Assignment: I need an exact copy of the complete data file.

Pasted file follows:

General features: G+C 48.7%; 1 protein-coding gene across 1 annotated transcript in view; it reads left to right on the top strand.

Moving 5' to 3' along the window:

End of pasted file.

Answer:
General features: G+C 48.7%; 1 protein-coding gene across 1 annotated transcript in view; it reads left to right on the top strand.

Moving 5' to 3' along the window: